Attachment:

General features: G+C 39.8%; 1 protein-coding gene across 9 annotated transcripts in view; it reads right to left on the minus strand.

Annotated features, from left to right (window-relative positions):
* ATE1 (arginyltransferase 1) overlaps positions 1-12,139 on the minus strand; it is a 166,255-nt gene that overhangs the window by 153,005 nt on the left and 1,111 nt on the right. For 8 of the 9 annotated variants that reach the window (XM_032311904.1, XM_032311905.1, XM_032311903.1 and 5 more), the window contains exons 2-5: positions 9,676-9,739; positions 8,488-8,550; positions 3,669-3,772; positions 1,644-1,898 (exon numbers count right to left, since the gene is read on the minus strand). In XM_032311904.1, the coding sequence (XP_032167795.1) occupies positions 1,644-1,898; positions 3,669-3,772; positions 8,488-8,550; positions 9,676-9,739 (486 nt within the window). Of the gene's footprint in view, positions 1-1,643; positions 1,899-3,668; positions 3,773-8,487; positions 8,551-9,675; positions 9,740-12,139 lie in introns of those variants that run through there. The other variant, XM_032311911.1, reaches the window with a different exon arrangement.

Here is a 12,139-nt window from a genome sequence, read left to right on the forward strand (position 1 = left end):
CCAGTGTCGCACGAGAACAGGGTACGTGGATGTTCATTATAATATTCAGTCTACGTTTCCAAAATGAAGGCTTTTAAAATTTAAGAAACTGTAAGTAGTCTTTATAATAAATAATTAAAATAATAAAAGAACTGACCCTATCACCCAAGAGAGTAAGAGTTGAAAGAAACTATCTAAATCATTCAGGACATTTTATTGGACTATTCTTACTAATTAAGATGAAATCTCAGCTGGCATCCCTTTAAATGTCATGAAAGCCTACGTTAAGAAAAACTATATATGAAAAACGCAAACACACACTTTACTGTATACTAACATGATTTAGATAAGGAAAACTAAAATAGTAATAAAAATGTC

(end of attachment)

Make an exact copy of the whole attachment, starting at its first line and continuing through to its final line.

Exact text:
General features: G+C 39.8%; 1 protein-coding gene across 9 annotated transcripts in view; it reads right to left on the minus strand.

Annotated features, from left to right (window-relative positions):
* ATE1 (arginyltransferase 1) overlaps positions 1-12,139 on the minus strand; it is a 166,255-nt gene that overhangs the window by 153,005 nt on the left and 1,111 nt on the right. For 8 of the 9 annotated variants that reach the window (XM_032311904.1, XM_032311905.1, XM_032311903.1 and 5 more), the window contains exons 2-5: positions 9,676-9,739; positions 8,488-8,550; positions 3,669-3,772; positions 1,644-1,898 (exon numbers count right to left, since the gene is read on the minus strand). In XM_032311904.1, the coding sequence (XP_032167795.1) occupies positions 1,644-1,898; positions 3,669-3,772; positions 8,488-8,550; positions 9,676-9,739 (486 nt within the window). Of the gene's footprint in view, positions 1-1,643; positions 1,899-3,668; positions 3,773-8,487; positions 8,551-9,675; positions 9,740-12,139 lie in introns of those variants that run through there. The other variant, XM_032311911.1, reaches the window with a different exon arrangement.

Here is a 12,139-nt window from a genome sequence, read left to right on the forward strand (position 1 = left end):
CCAGTGTCGCACGAGAACAGGGTACGTGGATGTTCATTATAATATTCAGTCTACGTTTCCAAAATGAAGGCTTTTAAAATTTAAGAAACTGTAAGTAGTCTTTATAATAAATAATTAAAATAATAAAAGAACTGACCCTATCACCCAAGAGAGTAAGAGTTGAAAGAAACTATCTAAATCATTCAGGACATTTTATTGGACTATTCTTACTAATTAAGATGAAATCTCAGCTGGCATCCCTTTAAATGTCATGAAAGCCTACGTTAAGAAAAACTATATATGAAAAACGCAAACACACACTTTACTGTATACTAACATGATTTAGATAAGGAAAACTAAAATAGTAATAAAAATGTC